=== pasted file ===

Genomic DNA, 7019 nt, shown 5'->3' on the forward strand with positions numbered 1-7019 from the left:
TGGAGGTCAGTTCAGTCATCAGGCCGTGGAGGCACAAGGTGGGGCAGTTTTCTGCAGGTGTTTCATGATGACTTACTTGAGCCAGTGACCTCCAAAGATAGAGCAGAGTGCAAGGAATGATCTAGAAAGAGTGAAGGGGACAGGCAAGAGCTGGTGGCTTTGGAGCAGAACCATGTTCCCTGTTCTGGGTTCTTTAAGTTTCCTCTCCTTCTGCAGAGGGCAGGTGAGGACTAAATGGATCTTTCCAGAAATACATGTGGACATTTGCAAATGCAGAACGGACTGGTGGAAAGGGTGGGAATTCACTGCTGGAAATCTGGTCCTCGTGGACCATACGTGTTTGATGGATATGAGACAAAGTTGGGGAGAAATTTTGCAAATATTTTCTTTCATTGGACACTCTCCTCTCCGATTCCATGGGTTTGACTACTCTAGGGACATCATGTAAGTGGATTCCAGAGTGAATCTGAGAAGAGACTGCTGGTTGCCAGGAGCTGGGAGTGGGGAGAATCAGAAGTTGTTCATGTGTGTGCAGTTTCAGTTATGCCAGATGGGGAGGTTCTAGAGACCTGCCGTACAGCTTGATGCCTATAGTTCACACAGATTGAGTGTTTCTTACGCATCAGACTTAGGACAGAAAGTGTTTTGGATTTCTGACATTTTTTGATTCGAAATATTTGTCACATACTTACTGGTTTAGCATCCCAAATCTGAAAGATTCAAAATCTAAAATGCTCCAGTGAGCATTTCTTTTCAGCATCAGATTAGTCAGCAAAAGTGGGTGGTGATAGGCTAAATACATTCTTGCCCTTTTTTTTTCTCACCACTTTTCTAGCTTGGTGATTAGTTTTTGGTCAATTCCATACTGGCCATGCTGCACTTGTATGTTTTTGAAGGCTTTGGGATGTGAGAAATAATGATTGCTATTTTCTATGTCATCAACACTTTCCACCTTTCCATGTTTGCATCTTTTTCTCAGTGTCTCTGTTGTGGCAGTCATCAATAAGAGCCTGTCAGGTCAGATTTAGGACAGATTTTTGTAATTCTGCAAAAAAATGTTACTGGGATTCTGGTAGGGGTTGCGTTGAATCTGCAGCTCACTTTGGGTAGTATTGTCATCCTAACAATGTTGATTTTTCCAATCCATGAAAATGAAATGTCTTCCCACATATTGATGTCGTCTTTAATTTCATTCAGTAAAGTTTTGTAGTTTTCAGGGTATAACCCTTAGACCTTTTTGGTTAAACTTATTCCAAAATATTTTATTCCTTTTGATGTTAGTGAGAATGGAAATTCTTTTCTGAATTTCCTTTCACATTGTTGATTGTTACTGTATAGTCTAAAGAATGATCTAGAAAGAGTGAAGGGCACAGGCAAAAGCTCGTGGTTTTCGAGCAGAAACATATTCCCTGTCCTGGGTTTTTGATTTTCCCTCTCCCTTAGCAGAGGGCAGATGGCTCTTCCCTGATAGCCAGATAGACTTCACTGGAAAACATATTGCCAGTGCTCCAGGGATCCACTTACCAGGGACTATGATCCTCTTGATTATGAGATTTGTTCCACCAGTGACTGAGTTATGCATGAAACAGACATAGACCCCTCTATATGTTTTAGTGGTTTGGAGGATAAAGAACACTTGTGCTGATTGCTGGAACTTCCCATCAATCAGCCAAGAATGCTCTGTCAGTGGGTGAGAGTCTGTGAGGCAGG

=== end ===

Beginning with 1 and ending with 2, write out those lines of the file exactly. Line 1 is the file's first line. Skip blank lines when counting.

Genomic DNA, 7019 nt, shown 5'->3' on the forward strand with positions numbered 1-7019 from the left:
TGGAGGTCAGTTCAGTCATCAGGCCGTGGAGGCACAAGGTGGGGCAGTTTTCTGCAGGTGTTTCATGATGACTTACTTGAGCCAGTGACCTCCAAAGATAGAGCAGAGTGCAAGGAATGATCTAGAAAGAGTGAAGGGGACAGGCAAGAGCTGGTGGCTTTGGAGCAGAACCATGTTCCCTGTTCTGGGTTCTTTAAGTTTCCTCTCCTTCTGCAGAGGGCAGGTGAGGACTAAATGGATCTTTCCAGAAATACATGTGGACATTTGCAAATGCAGAACGGACTGGTGGAAAGGGTGGGAATTCACTGCTGGAAATCTGGTCCTCGTGGACCATACGTGTTTGATGGATATGAGACAAAGTTGGGGAGAAATTTTGCAAATATTTTCTTTCATTGGACACTCTCCTCTCCGATTCCATGGGTTTGACTACTCTAGGGACATCATGTAAGTGGATTCCAGAGTGAATCTGAGAAGAGACTGCTGGTTGCCAGGAGCTGGGAGTGGGGAGAATCAGAAGTTGTTCATGTGTGTGCAGTTTCAGTTATGCCAGATGGGGAGGTTCTAGAGACCTGCCGTACAGCTTGATGCCTATAGTTCACACAGATTGAGTGTTTCTTACGCATCAGACTTAGGACAGAAAGTGTTTTGGATTTCTGACATTTTTTGATTCGAAATATTTGTCACATACTTACTGGTTTAGCATCCCAAATCTGAAAGATTCAAAATCTAAAATGCTCCAGTGAGCATTTCTTTTCAGCATCAGATTAGTCAGCAAAAGTGGGTGGTGATAGGCTAAATACATTCTTGCCCTTTTTTTTTCTCACCACTTTTCTAGCTTGGTGATTAGTTTTTGGTCAATTCCATACTGGCCATGCTGCACTTGTATGTTTTTGAAGGCTTTGGGATGTGAGAAATAATGATTGCTATTTTCTATGTCATCAACACTTTCCACCTTTCCATGTTTGCATCTTTTTCTCAGTGTCTCTGTTGTGGCAGTCATCAATAAGAGCCTGTCAGGTCAGATTTAGGACAGATTTTTGTAATTCTGCAAAAAAATGTTACTGGGATTCTGGTAGGGGTTGCGTTGAATCTGCAGCTCACTTTGGGTAGTATTGTCATCCTAACAATGTTGATTTTTCCAATCCATGAAAATGAAATGTCTTCCCACATATTGATGTCGTCTTTAATTTCATTCAGTAAAGTTTTGTAGTTTTCAGGGTATAACCCTTAGACCTTTTTGGTTAAACTTATTCCAAAATATTTTATTCCTTTTGATGTTAGTGAGAATGGAAATTCTTTTCTGAATTTCCTTTCACATTGTTGATTGTTACTGTATAGTCTAAAGAATGATCTAGAAAGAGTGAAGGGCACAGGCAAAAGCTCGTGGTTTTCGAGCAGAAACATATTCCCTGTCCTGGGTTTTTGATTTTCCCTCTCCCTTAGCAGAGGGCAGATGGCTCTTCCCTGATAGCCAGATAGACTTCACTGGAAAACATATTGCCAGTGCTCCAGGGATCCACTTACCAGGGACTATGATCCTCTTGATTATGAGATTTGTTCCACCAGTGACTGAGTTATGCATGAAACAGACATAGACCCCTCTATATGTTTTAGTGGTTTGGAGGATAAAGAACACTTGTGCTGATTGCTGGAACTTCCCATCAATCAGCCAAGAATGCTCTGTCAGTGGGTGAGAGTCTGTGAGGCAGG